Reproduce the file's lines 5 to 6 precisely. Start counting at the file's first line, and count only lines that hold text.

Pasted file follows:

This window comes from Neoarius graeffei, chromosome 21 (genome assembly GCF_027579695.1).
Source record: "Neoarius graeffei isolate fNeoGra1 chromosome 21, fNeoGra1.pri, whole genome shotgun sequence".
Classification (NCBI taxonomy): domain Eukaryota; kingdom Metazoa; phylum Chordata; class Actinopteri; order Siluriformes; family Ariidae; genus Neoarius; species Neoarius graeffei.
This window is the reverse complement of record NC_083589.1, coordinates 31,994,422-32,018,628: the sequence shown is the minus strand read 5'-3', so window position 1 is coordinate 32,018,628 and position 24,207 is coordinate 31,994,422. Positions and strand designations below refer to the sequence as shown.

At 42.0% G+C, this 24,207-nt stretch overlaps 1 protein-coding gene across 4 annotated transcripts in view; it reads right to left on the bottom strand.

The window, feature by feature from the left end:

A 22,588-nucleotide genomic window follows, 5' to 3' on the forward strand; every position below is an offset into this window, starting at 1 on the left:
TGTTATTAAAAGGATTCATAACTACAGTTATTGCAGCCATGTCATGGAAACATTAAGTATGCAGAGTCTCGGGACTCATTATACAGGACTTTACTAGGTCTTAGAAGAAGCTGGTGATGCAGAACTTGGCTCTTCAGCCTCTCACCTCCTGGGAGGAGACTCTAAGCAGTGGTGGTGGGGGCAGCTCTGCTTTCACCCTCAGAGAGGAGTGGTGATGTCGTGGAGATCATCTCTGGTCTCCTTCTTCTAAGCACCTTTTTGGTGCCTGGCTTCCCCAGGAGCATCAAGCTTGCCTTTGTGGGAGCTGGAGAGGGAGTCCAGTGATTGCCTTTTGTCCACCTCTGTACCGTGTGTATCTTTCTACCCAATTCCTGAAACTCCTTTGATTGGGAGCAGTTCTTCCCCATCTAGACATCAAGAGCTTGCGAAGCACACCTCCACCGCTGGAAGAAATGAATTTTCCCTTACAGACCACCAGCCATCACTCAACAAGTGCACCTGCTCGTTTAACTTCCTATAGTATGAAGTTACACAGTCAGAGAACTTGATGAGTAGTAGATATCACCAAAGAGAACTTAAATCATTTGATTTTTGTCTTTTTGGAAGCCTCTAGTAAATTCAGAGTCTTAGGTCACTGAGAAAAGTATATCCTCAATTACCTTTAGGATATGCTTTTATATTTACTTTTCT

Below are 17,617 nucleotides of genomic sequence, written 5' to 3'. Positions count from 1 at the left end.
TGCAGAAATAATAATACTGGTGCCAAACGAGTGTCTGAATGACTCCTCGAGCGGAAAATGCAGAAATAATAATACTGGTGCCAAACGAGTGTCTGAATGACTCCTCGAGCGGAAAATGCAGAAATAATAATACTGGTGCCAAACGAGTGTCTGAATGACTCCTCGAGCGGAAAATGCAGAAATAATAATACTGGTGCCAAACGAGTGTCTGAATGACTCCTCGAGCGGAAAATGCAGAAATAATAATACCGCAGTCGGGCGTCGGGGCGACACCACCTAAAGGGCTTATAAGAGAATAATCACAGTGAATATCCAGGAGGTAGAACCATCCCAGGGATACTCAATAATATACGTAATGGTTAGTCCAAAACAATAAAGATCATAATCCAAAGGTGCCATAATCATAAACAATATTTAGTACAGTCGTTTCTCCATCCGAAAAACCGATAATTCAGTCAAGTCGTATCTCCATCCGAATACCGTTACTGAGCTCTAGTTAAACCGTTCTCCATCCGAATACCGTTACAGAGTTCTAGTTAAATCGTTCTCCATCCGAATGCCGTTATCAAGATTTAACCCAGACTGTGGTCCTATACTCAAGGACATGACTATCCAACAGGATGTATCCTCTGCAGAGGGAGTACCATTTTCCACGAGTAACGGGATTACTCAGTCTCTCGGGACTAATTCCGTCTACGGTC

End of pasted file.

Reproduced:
At 42.0% G+C, this 24,207-nt stretch overlaps 1 protein-coding gene across 4 annotated transcripts in view; it reads right to left on the bottom strand.

The window, feature by feature from the left end: